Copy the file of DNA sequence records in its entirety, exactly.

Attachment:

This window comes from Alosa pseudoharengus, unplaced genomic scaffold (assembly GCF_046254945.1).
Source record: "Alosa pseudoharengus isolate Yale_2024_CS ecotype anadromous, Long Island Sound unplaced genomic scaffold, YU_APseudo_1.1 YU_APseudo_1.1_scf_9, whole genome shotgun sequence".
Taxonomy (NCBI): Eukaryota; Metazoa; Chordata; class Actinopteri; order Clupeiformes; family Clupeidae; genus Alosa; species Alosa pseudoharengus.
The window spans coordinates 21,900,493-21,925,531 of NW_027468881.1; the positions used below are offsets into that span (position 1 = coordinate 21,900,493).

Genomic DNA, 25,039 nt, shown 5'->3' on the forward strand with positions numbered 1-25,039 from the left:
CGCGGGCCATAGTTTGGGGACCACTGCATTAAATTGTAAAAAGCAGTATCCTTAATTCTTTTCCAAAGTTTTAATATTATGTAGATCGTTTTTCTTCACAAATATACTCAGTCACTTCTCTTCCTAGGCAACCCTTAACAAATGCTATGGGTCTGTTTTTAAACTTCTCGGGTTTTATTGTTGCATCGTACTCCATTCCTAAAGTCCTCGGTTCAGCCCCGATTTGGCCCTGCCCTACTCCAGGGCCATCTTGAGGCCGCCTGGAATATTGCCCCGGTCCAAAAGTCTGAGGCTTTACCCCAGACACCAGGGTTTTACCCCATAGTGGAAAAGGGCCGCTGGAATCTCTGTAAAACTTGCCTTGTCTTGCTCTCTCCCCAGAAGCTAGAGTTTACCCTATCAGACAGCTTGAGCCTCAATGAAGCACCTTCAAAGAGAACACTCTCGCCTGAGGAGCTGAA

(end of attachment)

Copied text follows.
This window comes from Alosa pseudoharengus, unplaced genomic scaffold (assembly GCF_046254945.1).
Source record: "Alosa pseudoharengus isolate Yale_2024_CS ecotype anadromous, Long Island Sound unplaced genomic scaffold, YU_APseudo_1.1 YU_APseudo_1.1_scf_9, whole genome shotgun sequence".
Taxonomy (NCBI): Eukaryota; Metazoa; Chordata; class Actinopteri; order Clupeiformes; family Clupeidae; genus Alosa; species Alosa pseudoharengus.
The window spans coordinates 21,900,493-21,925,531 of NW_027468881.1; the positions used below are offsets into that span (position 1 = coordinate 21,900,493).

Genomic DNA, 25,039 nt, shown 5'->3' on the forward strand with positions numbered 1-25,039 from the left:
CGCGGGCCATAGTTTGGGGACCACTGCATTAAATTGTAAAAAGCAGTATCCTTAATTCTTTTCCAAAGTTTTAATATTATGTAGATCGTTTTTCTTCACAAATATACTCAGTCACTTCTCTTCCTAGGCAACCCTTAACAAATGCTATGGGTCTGTTTTTAAACTTCTCGGGTTTTATTGTTGCATCGTACTCCATTCCTAAAGTCCTCGGTTCAGCCCCGATTTGGCCCTGCCCTACTCCAGGGCCATCTTGAGGCCGCCTGGAATATTGCCCCGGTCCAAAAGTCTGAGGCTTTACCCCAGACACCAGGGTTTTACCCCATAGTGGAAAAGGGCCGCTGGAATCTCTGTAAAACTTGCCTTGTCTTGCTCTCTCCCCAGAAGCTAGAGTTTACCCTATCAGACAGCTTGAGCCTCAATGAAGCACCTTCAAAGAGAACACTCTCGCCTGAGGAGCTGAA